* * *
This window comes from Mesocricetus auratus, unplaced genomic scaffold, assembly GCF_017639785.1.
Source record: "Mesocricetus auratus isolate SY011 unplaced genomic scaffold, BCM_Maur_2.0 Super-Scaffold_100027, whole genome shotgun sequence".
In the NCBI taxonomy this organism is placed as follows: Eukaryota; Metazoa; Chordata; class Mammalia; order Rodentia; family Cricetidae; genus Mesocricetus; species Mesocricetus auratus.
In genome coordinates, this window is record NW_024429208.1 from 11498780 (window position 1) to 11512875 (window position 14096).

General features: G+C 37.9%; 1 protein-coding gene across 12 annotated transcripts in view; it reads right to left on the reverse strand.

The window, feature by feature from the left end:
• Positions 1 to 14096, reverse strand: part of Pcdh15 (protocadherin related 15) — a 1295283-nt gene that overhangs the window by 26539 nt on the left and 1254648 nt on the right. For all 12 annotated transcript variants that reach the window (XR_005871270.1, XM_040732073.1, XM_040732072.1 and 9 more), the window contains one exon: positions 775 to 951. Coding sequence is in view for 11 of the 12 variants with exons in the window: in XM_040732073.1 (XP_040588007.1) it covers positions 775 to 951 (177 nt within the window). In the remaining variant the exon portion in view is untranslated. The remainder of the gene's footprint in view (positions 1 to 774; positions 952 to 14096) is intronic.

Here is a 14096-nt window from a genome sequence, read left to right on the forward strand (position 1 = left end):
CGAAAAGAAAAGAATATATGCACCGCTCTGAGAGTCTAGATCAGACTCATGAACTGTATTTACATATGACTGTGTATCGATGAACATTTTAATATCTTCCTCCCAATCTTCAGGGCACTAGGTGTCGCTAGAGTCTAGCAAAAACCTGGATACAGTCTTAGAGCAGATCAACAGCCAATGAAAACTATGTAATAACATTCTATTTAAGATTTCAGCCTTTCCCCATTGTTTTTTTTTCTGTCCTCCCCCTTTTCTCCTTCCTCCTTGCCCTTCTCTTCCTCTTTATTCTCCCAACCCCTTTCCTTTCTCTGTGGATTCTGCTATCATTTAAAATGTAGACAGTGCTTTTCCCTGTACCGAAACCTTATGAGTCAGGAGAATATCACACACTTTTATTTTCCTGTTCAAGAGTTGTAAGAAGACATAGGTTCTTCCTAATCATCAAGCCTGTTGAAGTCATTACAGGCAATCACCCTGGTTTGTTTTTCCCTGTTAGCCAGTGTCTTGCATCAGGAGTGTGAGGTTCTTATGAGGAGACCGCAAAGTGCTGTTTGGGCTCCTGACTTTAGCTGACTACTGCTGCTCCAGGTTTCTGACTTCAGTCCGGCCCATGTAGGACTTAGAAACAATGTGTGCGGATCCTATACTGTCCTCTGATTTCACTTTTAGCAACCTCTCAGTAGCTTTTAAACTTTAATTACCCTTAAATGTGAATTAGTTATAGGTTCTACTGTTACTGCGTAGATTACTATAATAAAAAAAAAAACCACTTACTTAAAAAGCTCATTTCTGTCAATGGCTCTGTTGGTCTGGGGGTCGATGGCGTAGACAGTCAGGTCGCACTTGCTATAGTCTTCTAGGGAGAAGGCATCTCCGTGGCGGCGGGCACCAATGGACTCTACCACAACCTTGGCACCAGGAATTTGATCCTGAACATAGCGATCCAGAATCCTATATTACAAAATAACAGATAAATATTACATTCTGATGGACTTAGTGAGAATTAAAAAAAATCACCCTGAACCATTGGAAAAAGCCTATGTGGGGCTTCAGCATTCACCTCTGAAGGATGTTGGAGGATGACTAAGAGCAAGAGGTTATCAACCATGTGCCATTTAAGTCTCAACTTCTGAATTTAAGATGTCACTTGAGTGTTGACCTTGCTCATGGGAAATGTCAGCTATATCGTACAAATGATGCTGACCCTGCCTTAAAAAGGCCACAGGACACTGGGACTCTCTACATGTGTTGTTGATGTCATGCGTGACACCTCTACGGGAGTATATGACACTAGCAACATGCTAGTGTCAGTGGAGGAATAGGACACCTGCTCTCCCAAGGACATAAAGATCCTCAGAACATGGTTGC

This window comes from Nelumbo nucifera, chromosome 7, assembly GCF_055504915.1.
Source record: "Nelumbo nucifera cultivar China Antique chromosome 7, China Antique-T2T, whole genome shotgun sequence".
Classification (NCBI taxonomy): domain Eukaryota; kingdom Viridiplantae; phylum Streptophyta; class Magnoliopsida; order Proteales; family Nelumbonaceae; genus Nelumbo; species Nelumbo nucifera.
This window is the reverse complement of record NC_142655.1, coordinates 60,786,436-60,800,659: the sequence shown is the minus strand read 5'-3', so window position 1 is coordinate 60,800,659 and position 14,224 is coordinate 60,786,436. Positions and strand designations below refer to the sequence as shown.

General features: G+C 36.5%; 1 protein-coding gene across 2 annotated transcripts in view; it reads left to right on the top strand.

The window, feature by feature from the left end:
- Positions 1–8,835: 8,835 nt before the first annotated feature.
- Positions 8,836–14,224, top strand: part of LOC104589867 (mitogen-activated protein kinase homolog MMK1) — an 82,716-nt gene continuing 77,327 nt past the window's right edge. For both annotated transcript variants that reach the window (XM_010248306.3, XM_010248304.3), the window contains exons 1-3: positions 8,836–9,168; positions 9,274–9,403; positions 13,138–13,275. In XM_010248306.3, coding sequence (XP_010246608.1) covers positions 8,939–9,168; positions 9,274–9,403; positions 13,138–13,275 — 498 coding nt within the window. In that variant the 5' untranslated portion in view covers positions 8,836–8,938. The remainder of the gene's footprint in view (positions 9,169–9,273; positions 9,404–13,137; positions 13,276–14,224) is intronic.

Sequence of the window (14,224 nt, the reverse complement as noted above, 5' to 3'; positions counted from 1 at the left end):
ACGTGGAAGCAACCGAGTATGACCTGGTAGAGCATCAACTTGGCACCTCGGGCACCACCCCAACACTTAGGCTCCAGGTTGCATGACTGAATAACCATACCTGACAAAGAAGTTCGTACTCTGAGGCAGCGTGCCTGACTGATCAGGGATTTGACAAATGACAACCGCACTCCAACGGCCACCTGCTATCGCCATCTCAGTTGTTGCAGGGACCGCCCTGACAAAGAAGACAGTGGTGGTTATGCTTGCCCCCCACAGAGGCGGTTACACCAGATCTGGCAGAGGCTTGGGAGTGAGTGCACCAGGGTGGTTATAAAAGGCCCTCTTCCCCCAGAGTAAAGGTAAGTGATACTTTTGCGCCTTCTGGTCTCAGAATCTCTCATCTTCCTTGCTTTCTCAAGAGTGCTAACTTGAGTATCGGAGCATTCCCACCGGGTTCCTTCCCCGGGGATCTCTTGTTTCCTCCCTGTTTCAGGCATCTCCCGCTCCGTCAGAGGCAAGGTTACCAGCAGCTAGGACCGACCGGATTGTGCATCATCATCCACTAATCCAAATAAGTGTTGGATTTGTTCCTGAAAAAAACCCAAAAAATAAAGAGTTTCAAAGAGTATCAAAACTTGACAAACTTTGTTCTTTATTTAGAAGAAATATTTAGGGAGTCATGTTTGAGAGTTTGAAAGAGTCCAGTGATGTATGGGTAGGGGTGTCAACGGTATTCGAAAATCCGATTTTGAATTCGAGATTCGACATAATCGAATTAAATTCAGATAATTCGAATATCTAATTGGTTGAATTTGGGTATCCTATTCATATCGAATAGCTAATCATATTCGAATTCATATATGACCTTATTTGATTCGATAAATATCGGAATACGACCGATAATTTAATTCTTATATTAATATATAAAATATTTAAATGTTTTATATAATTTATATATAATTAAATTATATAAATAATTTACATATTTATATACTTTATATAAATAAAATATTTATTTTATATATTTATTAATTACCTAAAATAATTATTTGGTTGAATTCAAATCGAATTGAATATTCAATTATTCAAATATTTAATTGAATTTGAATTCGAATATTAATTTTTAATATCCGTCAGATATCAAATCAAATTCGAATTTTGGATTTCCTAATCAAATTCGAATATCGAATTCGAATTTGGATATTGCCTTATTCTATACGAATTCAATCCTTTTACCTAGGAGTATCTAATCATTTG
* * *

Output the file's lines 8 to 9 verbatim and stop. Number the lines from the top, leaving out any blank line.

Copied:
Here is a 14096-nt window from a genome sequence, read left to right on the forward strand (position 1 = left end):
CGAAAAGAAAAGAATATATGCACCGCTCTGAGAGTCTAGATCAGACTCATGAACTGTATTTACATATGACTGTGTATCGATGAACATTTTAATATCTTCCTCCCAATCTTCAGGGCACTAGGTGTCGCTAGAGTCTAGCAAAAACCTGGATACAGTCTTAGAGCAGATCAACAGCCAATGAAAACTATGTAATAACATTCTATTTAAGATTTCAGCCTTTCCCCATTGTTTTTTTTTCTGTCCTCCCCCTTTTCTCCTTCCTCCTTGCCCTTCTCTTCCTCTTTATTCTCCCAACCCCTTTCCTTTCTCTGTGGATTCTGCTATCATTTAAAATGTAGACAGTGCTTTTCCCTGTACCGAAACCTTATGAGTCAGGAGAATATCACACACTTTTATTTTCCTGTTCAAGAGTTGTAAGAAGACATAGGTTCTTCCTAATCATCAAGCCTGTTGAAGTCATTACAGGCAATCACCCTGGTTTGTTTTTCCCTGTTAGCCAGTGTCTTGCATCAGGAGTGTGAGGTTCTTATGAGGAGACCGCAAAGTGCTGTTTGGGCTCCTGACTTTAGCTGACTACTGCTGCTCCAGGTTTCTGACTTCAGTCCGGCCCATGTAGGACTTAGAAACAATGTGTGCGGATCCTATACTGTCCTCTGATTTCACTTTTAGCAACCTCTCAGTAGCTTTTAAACTTTAATTACCCTTAAATGTGAATTAGTTATAGGTTCTACTGTTACTGCGTAGATTACTATAATAAAAAAAAAAACCACTTACTTAAAAAGCTCATTTCTGTCAATGGCTCTGTTGGTCTGGGGGTCGATGGCGTAGACAGTCAGGTCGCACTTGCTATAGTCTTCTAGGGAGAAGGCATCTCCGTGGCGGCGGGCACCAATGGACTCTACCACAACCTTGGCACCAGGAATTTGATCCTGAACATAGCGATCCAGAATCCTATATTACAAAATAACAGATAAATATTACATTCTGATGGACTTAGTGAGAATTAAAAAAAATCACCCTGAACCATTGGAAAAAGCCTATGTGGGGCTTCAGCATTCACCTCTGAAGGATGTTGGAGGATGACTAAGAGCAAGAGGTTATCAACCATGTGCCATTTAAGTCTCAACTTCTGAATTTAAGATGTCACTTGAGTGTTGACCTTGCTCATGGGAAATGTCAGCTATATCGTACAAATGATGCTGACCCTGCCTTAAAAAGGCCACAGGACACTGGGACTCTCTACATGTGTTGTTGATGTCATGCGTGACACCTCTACGGGAGTATATGACACTAGCAACATGCTAGTGTCAGTGGAGGAATAGGACACCTGCTCTCCCAAGGACATAAAGATCCTCAGAACATGGTTGC